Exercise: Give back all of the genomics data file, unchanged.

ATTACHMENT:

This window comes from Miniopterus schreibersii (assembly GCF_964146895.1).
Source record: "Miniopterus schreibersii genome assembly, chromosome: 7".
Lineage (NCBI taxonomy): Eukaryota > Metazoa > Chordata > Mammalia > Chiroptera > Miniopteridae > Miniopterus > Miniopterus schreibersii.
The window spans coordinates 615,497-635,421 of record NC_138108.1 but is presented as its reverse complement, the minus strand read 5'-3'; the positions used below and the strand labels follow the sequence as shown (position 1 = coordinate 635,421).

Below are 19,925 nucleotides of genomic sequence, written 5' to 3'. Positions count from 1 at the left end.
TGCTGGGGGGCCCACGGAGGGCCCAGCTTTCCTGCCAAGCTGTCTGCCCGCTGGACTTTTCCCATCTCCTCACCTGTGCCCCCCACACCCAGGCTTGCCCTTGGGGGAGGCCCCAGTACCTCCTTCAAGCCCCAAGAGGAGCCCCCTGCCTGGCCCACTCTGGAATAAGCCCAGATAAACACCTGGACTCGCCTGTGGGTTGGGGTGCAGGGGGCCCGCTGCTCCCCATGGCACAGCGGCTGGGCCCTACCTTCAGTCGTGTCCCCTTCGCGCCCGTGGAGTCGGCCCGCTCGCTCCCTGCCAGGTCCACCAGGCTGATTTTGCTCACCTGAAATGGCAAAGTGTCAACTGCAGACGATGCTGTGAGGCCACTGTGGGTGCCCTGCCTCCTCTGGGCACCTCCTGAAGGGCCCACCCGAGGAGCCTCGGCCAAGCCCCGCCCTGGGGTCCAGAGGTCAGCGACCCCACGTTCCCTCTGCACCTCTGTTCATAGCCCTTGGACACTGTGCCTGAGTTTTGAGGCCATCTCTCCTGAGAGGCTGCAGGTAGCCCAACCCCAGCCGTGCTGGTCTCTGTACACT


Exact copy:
This window comes from Miniopterus schreibersii (assembly GCF_964146895.1).
Source record: "Miniopterus schreibersii genome assembly, chromosome: 7".
Lineage (NCBI taxonomy): Eukaryota > Metazoa > Chordata > Mammalia > Chiroptera > Miniopteridae > Miniopterus > Miniopterus schreibersii.
The window spans coordinates 615,497-635,421 of record NC_138108.1 but is presented as its reverse complement, the minus strand read 5'-3'; the positions used below and the strand labels follow the sequence as shown (position 1 = coordinate 635,421).

Below are 19,925 nucleotides of genomic sequence, written 5' to 3'. Positions count from 1 at the left end.
TGCTGGGGGGCCCACGGAGGGCCCAGCTTTCCTGCCAAGCTGTCTGCCCGCTGGACTTTTCCCATCTCCTCACCTGTGCCCCCCACACCCAGGCTTGCCCTTGGGGGAGGCCCCAGTACCTCCTTCAAGCCCCAAGAGGAGCCCCCTGCCTGGCCCACTCTGGAATAAGCCCAGATAAACACCTGGACTCGCCTGTGGGTTGGGGTGCAGGGGGCCCGCTGCTCCCCATGGCACAGCGGCTGGGCCCTACCTTCAGTCGTGTCCCCTTCGCGCCCGTGGAGTCGGCCCGCTCGCTCCCTGCCAGGTCCACCAGGCTGATTTTGCTCACCTGAAATGGCAAAGTGTCAACTGCAGACGATGCTGTGAGGCCACTGTGGGTGCCCTGCCTCCTCTGGGCACCTCCTGAAGGGCCCACCCGAGGAGCCTCGGCCAAGCCCCGCCCTGGGGTCCAGAGGTCAGCGACCCCACGTTCCCTCTGCACCTCTGTTCATAGCCCTTGGACACTGTGCCTGAGTTTTGAGGCCATCTCTCCTGAGAGGCTGCAGGTAGCCCAACCCCAGCCGTGCTGGTCTCTGTACACT